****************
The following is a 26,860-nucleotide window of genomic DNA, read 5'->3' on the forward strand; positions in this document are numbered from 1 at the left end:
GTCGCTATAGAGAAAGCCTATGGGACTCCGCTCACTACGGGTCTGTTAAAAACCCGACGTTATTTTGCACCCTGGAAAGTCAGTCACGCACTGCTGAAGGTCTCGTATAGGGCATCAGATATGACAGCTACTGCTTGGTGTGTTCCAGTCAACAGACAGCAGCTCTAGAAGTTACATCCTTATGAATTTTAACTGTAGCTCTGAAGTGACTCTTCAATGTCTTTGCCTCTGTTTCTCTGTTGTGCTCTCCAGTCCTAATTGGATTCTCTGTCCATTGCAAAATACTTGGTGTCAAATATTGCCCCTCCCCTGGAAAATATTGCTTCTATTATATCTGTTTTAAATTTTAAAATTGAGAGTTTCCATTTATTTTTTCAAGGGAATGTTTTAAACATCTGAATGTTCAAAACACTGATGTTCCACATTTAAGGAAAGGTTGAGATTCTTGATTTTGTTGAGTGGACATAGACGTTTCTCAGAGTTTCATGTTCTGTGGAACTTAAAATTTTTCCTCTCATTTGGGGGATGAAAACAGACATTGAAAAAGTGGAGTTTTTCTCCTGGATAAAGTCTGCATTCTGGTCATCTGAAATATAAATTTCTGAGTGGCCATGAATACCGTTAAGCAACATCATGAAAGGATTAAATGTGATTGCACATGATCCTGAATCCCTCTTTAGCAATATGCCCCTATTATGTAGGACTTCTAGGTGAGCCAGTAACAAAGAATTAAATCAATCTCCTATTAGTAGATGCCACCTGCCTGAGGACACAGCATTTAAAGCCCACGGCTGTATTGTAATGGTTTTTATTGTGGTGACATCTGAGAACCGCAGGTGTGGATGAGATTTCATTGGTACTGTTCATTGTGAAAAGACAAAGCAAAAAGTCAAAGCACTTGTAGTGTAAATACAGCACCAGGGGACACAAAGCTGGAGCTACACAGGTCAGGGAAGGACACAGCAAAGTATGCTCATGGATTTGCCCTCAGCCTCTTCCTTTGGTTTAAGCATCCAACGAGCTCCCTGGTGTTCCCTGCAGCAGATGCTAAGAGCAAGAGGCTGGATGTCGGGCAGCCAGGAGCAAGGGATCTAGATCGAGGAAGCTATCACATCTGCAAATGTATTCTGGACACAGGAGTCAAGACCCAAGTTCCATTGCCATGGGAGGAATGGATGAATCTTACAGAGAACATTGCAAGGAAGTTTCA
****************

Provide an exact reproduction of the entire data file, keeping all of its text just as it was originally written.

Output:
The following is a 26,860-nucleotide window of genomic DNA, read 5'->3' on the forward strand; positions in this document are numbered from 1 at the left end:
GTCGCTATAGAGAAAGCCTATGGGACTCCGCTCACTACGGGTCTGTTAAAAACCCGACGTTATTTTGCACCCTGGAAAGTCAGTCACGCACTGCTGAAGGTCTCGTATAGGGCATCAGATATGACAGCTACTGCTTGGTGTGTTCCAGTCAACAGACAGCAGCTCTAGAAGTTACATCCTTATGAATTTTAACTGTAGCTCTGAAGTGACTCTTCAATGTCTTTGCCTCTGTTTCTCTGTTGTGCTCTCCAGTCCTAATTGGATTCTCTGTCCATTGCAAAATACTTGGTGTCAAATATTGCCCCTCCCCTGGAAAATATTGCTTCTATTATATCTGTTTTAAATTTTAAAATTGAGAGTTTCCATTTATTTTTTCAAGGGAATGTTTTAAACATCTGAATGTTCAAAACACTGATGTTCCACATTTAAGGAAAGGTTGAGATTCTTGATTTTGTTGAGTGGACATAGACGTTTCTCAGAGTTTCATGTTCTGTGGAACTTAAAATTTTTCCTCTCATTTGGGGGATGAAAACAGACATTGAAAAAGTGGAGTTTTTCTCCTGGATAAAGTCTGCATTCTGGTCATCTGAAATATAAATTTCTGAGTGGCCATGAATACCGTTAAGCAACATCATGAAAGGATTAAATGTGATTGCACATGATCCTGAATCCCTCTTTAGCAATATGCCCCTATTATGTAGGACTTCTAGGTGAGCCAGTAACAAAGAATTAAATCAATCTCCTATTAGTAGATGCCACCTGCCTGAGGACACAGCATTTAAAGCCCACGGCTGTATTGTAATGGTTTTTATTGTGGTGACATCTGAGAACCGCAGGTGTGGATGAGATTTCATTGGTACTGTTCATTGTGAAAAGACAAAGCAAAAAGTCAAAGCACTTGTAGTGTAAATACAGCACCAGGGGACACAAAGCTGGAGCTACACAGGTCAGGGAAGGACACAGCAAAGTATGCTCATGGATTTGCCCTCAGCCTCTTCCTTTGGTTTAAGCATCCAACGAGCTCCCTGGTGTTCCCTGCAGCAGATGCTAAGAGCAAGAGGCTGGATGTCGGGCAGCCAGGAGCAAGGGATCTAGATCGAGGAAGCTATCACATCTGCAAATGTATTCTGGACACAGGAGTCAAGACCCAAGTTCCATTGCCATGGGAGGAATGGATGAATCTTACAGAGAACATTGCAAGGAAGTTTCA